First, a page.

This Month’s Book Made History

Learning and education are integral parts of the Alluvial Collective’s mission. What better way to educate ourselves than via a good read? With that in mind, we launched a monthly book giveaway recommending books that inspire us to discuss and reflect.

This month’s book is March: Book One by written by John Lewis and Andrew Aydin and illustrated by Nate Powell.

Click here to enter by April 24.

About the Book:

A graphic novel trilogy, March is a vivid first-hand account of John Lewis’ lifelong struggle for civil and human rights, meditating in the modern age on the distance traveled since the days of Jim Crow and segregation. Rooted in Lewis’ personal story, it also reflects on the highs and lows of the broader civil rights movement. It is the first comics work ever to win the National Book Award.

This Month’s Book is a Must Read for Southern Studies Scholars

Learning and education are integral parts of the Alluvial Collective’s mission. What better way to educate ourselves than via a good read? With that in mind, we launched a monthly book giveaway recommending books that inspire us to discuss and reflect.

This month’s book is “Just Trying to Have School: The Struggle for Desegregation in Mississippi” by Natalie G. Adams and James H. Adams.

Click here to enter by January 23.

From the Publisher:

Based on meticulous archival research and oral history interviews with over one hundred parents, teachers, students, principals, superintendents, community leaders, and school board members, Natalie G. Adams and James H. Adams explore the arduous and complex task of implementing school desegregation. How were bus routes determined? Who lost their position as principal? Who was assigned to what classes?

Without losing sight of the important macro forces in precipitating social change, the authors shift attention to how the daily work of “just trying to have school” helped shape the contours of school desegregation in communities still living with the decisions made fifty years ago.

This Month’s Book Explores the Civil Rights Movement in New Ways

Learning and education are integral parts of the Alluvial Collective’s mission. What better way to educate ourselves than via a good read? With that in mind, we launched a monthly book giveaway recommending books that inspire us to discuss and reflect.

This month’s book is “The Movement Made Us” by David Dennis, Jr., and David Dennis, Sr.

Click here to enter by December 19.

From the Publisher:

A dynamic family exchange that pivots between the voices of a father and son, “The Movement Made Us” is a unique work of oral history and memoir, chronicling the extraordinary story of the Civil Rights Movement of the 1960s and its living legacy embodied in Black Lives Matter. David Dennis, Sr., a core architect of the movement, speaks out for the first time, swapping recollections both harrowing and joyful with David, Jr., a journalist working on the front lines of change today.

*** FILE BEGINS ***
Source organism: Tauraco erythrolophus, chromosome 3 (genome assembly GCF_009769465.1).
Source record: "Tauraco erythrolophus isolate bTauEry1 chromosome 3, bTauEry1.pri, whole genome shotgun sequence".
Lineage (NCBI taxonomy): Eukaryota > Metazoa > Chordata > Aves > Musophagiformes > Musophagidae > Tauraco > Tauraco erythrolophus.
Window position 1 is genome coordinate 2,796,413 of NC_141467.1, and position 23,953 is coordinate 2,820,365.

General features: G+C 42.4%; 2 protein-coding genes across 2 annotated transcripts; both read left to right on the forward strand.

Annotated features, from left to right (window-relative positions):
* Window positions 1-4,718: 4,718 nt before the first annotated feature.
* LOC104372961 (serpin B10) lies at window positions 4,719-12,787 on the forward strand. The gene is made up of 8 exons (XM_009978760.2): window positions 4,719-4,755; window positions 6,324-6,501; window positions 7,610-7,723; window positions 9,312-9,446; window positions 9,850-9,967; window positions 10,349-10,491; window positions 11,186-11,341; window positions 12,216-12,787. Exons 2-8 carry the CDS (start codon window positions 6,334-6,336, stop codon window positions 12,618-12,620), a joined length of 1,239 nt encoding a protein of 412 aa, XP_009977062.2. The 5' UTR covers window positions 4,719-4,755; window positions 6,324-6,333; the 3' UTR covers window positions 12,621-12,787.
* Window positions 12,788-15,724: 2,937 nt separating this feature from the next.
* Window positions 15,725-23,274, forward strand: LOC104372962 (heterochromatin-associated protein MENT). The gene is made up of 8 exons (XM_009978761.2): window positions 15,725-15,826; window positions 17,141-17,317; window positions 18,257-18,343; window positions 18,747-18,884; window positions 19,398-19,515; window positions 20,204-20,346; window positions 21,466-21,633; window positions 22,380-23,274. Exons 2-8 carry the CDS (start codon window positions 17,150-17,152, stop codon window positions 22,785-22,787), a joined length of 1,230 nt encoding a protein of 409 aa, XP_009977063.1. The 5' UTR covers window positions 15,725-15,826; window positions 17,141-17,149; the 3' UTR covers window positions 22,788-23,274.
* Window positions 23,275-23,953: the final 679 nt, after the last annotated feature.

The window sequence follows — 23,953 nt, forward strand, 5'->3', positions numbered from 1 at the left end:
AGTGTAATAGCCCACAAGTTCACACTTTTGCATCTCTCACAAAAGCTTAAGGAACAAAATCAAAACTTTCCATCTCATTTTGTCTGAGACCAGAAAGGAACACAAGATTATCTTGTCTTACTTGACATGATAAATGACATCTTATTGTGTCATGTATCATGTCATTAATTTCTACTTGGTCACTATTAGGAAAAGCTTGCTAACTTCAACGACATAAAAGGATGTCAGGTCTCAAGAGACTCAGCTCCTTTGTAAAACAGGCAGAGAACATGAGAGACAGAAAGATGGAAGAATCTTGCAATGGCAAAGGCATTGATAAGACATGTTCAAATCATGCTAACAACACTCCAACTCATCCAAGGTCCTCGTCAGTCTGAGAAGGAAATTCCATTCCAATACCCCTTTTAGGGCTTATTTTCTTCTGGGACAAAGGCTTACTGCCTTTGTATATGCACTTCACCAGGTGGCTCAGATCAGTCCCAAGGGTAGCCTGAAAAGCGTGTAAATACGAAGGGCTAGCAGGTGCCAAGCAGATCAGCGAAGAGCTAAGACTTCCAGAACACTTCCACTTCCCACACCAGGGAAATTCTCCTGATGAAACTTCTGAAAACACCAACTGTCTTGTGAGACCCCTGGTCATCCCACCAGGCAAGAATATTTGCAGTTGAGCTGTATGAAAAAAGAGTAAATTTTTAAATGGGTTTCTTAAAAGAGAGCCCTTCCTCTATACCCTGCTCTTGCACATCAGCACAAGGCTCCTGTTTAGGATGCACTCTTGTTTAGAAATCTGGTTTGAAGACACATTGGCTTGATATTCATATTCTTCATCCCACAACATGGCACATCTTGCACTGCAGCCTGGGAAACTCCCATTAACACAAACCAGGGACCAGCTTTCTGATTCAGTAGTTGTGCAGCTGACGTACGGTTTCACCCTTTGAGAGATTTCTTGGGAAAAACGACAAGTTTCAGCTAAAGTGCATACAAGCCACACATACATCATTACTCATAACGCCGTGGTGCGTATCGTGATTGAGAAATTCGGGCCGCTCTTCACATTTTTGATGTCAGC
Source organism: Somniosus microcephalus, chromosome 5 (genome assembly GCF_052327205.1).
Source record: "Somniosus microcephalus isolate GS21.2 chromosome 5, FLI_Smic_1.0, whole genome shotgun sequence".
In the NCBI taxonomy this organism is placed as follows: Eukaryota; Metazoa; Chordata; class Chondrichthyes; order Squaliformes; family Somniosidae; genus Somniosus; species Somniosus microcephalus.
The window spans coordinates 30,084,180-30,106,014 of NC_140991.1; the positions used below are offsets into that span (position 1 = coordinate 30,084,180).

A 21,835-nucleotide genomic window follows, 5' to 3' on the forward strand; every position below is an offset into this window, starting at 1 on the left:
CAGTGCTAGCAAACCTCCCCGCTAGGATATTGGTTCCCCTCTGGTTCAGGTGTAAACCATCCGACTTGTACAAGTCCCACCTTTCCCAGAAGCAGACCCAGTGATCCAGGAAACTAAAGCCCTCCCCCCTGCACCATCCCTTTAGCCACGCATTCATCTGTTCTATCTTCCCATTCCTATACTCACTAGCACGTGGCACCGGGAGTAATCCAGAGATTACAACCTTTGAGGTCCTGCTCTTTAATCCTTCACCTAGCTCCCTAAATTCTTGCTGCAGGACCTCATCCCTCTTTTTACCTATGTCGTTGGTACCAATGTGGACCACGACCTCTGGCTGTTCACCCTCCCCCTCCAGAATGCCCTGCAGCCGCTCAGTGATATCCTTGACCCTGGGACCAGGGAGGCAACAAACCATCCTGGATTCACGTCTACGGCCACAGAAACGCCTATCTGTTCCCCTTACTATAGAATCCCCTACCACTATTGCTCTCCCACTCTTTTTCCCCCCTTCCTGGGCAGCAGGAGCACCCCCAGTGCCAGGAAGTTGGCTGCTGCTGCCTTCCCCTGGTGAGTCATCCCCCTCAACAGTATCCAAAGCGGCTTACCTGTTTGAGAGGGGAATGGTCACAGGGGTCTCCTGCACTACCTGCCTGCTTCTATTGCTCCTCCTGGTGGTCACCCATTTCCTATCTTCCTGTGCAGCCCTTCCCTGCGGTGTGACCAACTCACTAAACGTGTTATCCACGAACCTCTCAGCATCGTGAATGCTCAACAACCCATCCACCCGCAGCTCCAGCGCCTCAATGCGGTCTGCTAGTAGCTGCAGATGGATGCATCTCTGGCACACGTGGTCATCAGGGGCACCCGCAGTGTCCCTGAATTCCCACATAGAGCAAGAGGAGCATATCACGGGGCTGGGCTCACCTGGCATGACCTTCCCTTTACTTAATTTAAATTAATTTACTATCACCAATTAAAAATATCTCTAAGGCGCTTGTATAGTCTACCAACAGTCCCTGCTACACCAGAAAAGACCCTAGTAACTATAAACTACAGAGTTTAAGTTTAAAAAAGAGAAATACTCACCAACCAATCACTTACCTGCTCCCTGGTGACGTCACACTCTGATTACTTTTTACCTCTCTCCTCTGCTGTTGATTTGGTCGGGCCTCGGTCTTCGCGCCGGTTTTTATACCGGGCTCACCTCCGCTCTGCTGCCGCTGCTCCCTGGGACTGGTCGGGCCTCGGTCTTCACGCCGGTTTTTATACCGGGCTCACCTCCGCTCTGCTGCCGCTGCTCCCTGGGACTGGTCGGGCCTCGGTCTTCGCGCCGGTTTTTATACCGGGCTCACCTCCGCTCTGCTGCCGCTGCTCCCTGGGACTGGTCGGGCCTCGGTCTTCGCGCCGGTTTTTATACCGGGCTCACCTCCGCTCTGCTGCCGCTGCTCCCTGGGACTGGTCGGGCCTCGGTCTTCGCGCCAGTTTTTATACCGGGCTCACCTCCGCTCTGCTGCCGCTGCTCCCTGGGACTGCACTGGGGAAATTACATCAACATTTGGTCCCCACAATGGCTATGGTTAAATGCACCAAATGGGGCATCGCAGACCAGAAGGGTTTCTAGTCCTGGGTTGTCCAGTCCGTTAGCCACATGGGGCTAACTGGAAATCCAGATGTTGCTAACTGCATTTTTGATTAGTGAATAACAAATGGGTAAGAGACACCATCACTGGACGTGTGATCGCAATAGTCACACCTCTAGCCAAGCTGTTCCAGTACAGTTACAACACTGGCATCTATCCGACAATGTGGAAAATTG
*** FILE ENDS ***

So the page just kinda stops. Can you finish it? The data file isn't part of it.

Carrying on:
Panel Discussion: “The Power of Youth Voices” on October 28

Given the importance of youth engagement to the Winter Institute’s work, our Youth Engagement Manager Von Gordon is the perfect moderator to this panel for Operation Shoestring’s virtual version of their annual Conversation About Community.

Watch live on Facebook!

The Power of Youth Voices
October 28, 12pm

More than half a century ago, the Civil Rights Movement created Operation Shoestring, and its principles continue to inform our work. Now, with Black Lives Matter, how are young people affected by or shaping history, and what are they teaching us?

Watch LIVE on Operation Shoestring’s Facebook

Von Gordon Moderates Mississippi Alliance panel on Black Male Leadership

Executive Director Roundtable
Focus on Black Male Leadership

Moderated by Von Gordon
William Winter Institute for Racial Reconciliation


Ki Harris
Freedom Project Network

Ira Murray
United Way of the Capital Area

Richmond Vincent
Goodwill of South Mississippi

Wednesday, October 28
10:00 – 11:30 am

Register Here

We are living in a time when new voices need to reach leadership roles, particularly from communities that have long been marginalized, and fight against systemic racism.

While some growth has been made in recent years, it is not enough. Join us as we examine what barriers to success still exist, what pitfalls to avoid, and what keeps these amazing individuals fighting and succeeding in the face of systemic barriers (on top of those that face any Executive Director).

Introducing the Winter Institute Monthly Book Giveaway!

Caste book cover

Education is an integral part of the Winter Institute’s mission. What better way to educate ourselves than via a good read?

With that in mind, we’re launching a monthly book give away recommending books we’re reading and reflecting on.

This month’s book is “Caste: The Origins of Our Discontents,” by award winning author Isabel Wilkerson.

Click here to enter by October 15.

From the Publisher:

In this brilliant book, Isabel Wilkerson gives us a masterful portrait of an unseen phenomenon in America as she explores, through an immersive, deeply researched narrative and stories about real people, how America today and throughout its history has been shaped by a hidden caste system, a rigid hierarchy of human rankings.

Only one winner will be announced each month, so check back often!

National Voter Registration Day 2020

In honor of National Voter Registration Day, we share these thoughts on civic responsibility written by Governor Winter in 2003. They feel as relevant as ever. 

“The most important office is that of citizen. It is the office that transmits all political authority.

Only through the collective judgement of private citizens, acting through their elected agents, are the public decisions made that affect the ultimate quality of our lives. Unfortunately too few of us take that office of citizen seriously enough. Too few of us choose to exercise the power that goes with that office. Too many of us do not bother to vote or to participate in the process of deciding vital public policy—of what kind of schools we shall have, of the quality of the environment in which we live, or the future of our most treasured institutions.